A lesson in life's unfairness


If college football truly is a metaphor for life, and if life truly is unfair, the University of Toledo Rockets have learned a valuable lesson: sometimes it's better to be lucky than good.

The Rockets' bad luck is that they play in the Mid-American Conference, which is wrongly regarded by the empty suits on post-season bowl game committees as the football backwater of college athletics. So the Rockets, who won 10 games this year and lost just once, do not get a bowl game, while the Arkansas Razorbacks, who lost five times and won just six, barely qualifying for a bowl game, are in hog heaven. Other 6-5 teams that got bowl bids: West Virginia, Boston College, Minnesota, and Virginia. The Rockets would have stomped on them all.

This is a UT football team that served notice of its greatness early on when it knocked off the Big Ten's perennial national power, Penn State, on the road. This is a team that scored 400 points in 11 games and yielded just 125, an average victory margin of 25 points. This is a team that clobbered Marshall, the only MAC team that will go to a bowl, 42-0.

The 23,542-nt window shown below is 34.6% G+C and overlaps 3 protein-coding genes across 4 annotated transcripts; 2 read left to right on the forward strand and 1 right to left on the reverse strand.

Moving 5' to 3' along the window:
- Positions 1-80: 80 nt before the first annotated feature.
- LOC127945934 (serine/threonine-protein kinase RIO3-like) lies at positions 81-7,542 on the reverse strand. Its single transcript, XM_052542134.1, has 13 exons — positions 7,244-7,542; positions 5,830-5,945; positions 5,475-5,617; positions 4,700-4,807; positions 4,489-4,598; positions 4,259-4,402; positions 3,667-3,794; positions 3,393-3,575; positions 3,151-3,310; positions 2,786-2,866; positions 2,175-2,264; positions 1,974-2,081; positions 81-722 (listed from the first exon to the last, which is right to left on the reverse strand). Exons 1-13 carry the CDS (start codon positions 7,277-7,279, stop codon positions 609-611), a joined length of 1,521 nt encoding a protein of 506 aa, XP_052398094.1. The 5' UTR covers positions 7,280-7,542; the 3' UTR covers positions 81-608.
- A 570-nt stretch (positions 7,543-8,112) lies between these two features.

But because UT lost to division rival Western Michigan, the MAC's screwy divisional rules and the myopic attitude of the bowls keep the league's best team home.

Perhaps the most disgusting aspect of all this is the fact that the Rockets finished the season as the nation's 25th best team in the final Associated Press poll. That means that 25 of the 50 teams getting bowl bids are ranked somewhere below UT, and 40 of the 50 have worse records.

It is an absurd situation, and as with everything related to sports, it comes down to money. The bowls want schools that have a national following and television recognition. So Boston College goes and Toledo sits.

The Rockets' victory over Penn State helped keep the Nittany Lions from a winning season and out of a bowl game themselves. But at this point, that's not much consolation.